Innovation in Pedagogy Summit

Newcomb HallYesterday, Joyce Kincannon and I traveled up the road to Charlottesville and the University of Virginia for their second annual Innovation in Pedagogy Summit. We spend a good deal of our mental energy in our learning center focused on innovation in teaching and learning, and so this was an opportunity to see now another university might approach both the topic and the process of faculty development around the topic.  This full day event was a collaboration between the UVa College and Graduate School of Arts & Sciences, the Teaching Resource Center, the Office of the Executive Vice President & Provost, and the 4-VA Collaborative, and we appreciated the invite!

During the morning, six faculty shared their innovations in teaching with their peers, while the afternoon was devoted to José Bowen, author of Teaching Naked.

In many ways, what we saw from faculty were concepts we have advocated for the past few years…yet these concepts seemed new to many in the room.  We saw Ran Zhao’s Elementary Chinese course that incorporated student-created videos as assignments, Claudrena Harold’s African American studies course which scaffolded mini-assignments before sending student groups out to interview and archive alumni perspectives, and Brian Helmke who welcomed student use of Google before and in his lectures.  Mark White discussed the use of spoken stories to motivate students, Stephanie Van Hover used Structured Academic Controversy to encourage the use of multiple perspectives in class discussions, and Dave Kittlesen illustrated how low-tech paper handouts can help students conceptualize difficult genetic concepts.

While the focus for the morning was “engaging students”, I was struck by how few faculty in the room had devices to connect to the internet during these morning presentations.  It appeared that digital engagement was lacking.  There was no established hashtag for the summit, and little advocacy was apparent for digital engagement – other than demonstrating how a few faculty used digital connections with their students.  It hit me as an interesting missing element at an “innovation” summit…or else it highlighted that the web is so much a part of me that I am surprised when it is not a part of my colleagues.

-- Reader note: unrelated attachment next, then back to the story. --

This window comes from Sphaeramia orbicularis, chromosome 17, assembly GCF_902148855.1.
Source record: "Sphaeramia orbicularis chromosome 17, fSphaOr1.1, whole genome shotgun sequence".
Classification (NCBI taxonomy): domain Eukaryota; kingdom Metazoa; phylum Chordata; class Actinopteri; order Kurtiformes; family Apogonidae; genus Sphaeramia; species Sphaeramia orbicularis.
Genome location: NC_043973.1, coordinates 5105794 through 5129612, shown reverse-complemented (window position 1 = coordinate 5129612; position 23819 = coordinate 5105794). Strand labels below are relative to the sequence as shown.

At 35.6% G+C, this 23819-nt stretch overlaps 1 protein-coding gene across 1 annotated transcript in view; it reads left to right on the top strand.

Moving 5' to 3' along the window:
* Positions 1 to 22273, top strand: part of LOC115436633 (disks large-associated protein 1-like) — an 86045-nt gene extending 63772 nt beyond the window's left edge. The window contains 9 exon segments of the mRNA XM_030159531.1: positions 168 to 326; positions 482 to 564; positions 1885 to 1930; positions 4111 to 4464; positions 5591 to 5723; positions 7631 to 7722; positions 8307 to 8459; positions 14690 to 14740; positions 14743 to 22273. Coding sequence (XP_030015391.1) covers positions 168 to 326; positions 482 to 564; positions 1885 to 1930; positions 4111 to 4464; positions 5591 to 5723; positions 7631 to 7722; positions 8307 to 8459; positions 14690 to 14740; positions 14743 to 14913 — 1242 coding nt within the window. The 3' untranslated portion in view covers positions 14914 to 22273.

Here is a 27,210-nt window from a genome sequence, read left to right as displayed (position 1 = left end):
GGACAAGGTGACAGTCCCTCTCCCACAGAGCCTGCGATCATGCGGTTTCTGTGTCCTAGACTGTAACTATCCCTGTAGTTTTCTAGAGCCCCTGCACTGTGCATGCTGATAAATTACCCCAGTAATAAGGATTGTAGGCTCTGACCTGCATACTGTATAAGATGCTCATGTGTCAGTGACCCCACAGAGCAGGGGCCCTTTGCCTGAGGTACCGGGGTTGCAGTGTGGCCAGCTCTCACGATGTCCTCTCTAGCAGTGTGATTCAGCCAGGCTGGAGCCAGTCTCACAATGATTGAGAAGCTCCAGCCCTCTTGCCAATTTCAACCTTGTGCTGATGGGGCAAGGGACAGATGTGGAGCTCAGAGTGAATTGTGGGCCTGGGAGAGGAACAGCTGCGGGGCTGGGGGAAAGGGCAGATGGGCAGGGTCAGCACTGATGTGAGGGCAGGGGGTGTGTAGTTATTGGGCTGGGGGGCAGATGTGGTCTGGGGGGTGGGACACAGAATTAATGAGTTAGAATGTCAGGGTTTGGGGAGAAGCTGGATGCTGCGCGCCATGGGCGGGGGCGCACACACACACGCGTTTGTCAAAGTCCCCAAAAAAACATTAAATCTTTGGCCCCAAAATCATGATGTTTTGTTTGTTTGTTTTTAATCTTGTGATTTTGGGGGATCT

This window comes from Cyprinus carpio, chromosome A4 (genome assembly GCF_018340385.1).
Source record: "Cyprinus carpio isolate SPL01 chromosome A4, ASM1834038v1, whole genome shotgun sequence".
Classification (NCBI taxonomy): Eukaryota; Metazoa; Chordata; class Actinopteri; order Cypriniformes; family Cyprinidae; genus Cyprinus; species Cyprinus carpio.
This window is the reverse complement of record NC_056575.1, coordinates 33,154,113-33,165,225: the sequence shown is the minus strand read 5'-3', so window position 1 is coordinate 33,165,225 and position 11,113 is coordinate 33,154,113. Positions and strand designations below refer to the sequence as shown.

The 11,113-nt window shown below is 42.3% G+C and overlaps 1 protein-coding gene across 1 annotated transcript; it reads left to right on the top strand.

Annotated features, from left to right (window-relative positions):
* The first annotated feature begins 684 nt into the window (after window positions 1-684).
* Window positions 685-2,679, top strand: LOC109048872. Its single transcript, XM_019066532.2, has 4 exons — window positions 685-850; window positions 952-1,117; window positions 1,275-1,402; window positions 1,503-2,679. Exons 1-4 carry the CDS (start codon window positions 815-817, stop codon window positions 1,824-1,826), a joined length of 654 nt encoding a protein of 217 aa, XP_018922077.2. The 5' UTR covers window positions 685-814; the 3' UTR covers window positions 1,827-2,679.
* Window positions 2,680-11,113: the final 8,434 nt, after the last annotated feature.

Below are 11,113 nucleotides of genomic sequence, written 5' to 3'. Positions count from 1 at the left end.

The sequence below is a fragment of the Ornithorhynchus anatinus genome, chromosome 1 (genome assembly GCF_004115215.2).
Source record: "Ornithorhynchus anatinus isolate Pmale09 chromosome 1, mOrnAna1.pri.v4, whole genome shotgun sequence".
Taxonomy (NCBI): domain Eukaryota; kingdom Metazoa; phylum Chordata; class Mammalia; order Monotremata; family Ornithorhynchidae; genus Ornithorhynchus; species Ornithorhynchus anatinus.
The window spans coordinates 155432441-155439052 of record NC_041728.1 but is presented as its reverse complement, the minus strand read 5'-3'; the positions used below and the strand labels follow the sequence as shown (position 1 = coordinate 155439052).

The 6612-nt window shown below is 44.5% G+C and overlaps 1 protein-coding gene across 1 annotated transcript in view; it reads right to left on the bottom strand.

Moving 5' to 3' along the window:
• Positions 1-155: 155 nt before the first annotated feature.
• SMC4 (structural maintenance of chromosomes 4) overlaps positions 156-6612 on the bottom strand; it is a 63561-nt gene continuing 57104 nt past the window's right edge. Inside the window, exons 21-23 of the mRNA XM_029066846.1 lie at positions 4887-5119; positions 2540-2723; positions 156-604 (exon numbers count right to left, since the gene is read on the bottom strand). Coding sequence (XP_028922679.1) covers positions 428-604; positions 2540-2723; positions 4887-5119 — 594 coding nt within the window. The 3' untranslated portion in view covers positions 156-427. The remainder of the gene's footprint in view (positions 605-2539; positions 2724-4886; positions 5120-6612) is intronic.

ALC 4110 Learning Studio

During lunch, each table had a “theme” assigned.  I sat with folks who wanted to discuss “collaborative spaces” as a new breed of classroom.  I shared information about our Learning Studio – carefully designed by my colleague Jeff Nugent – which seemed in line with some proposals UVa is considering.  Our Learning Studio is a state-of-the-art classroom that has been designed to support VCU faculty members and students in their exploration and study of new learning spaces. Located in the Academic Learning Commons, the Learning Studio contains a wide array of technologies and furniture that combine to provide unique opportunities to enhance teaching and learning.  For larger classrooms, José Bowen shared a view of a traditional tiered large classroom in which all desks had been removed and replaced with “Learn2″ chairs on wheels to facilitate small group work.  This also aligned with changes being considered at UVa.  As the welcomed outsider, it was interesting to hear faculty discuss new ways of conceptualizing class spaces with no clear “front of the room.”

Teaching Naked bookFor me, the highlight of the day was José Bowen‘s afternoon presentation.  He is the author of Teaching Naked: How Moving Technology Out of the Classroom Will Improve Student Learning.  I was expecting a “close your laptop” focus, but what I heard was the exact opposite.  I subsequently read a review by James Lang that summed José’s premise up well: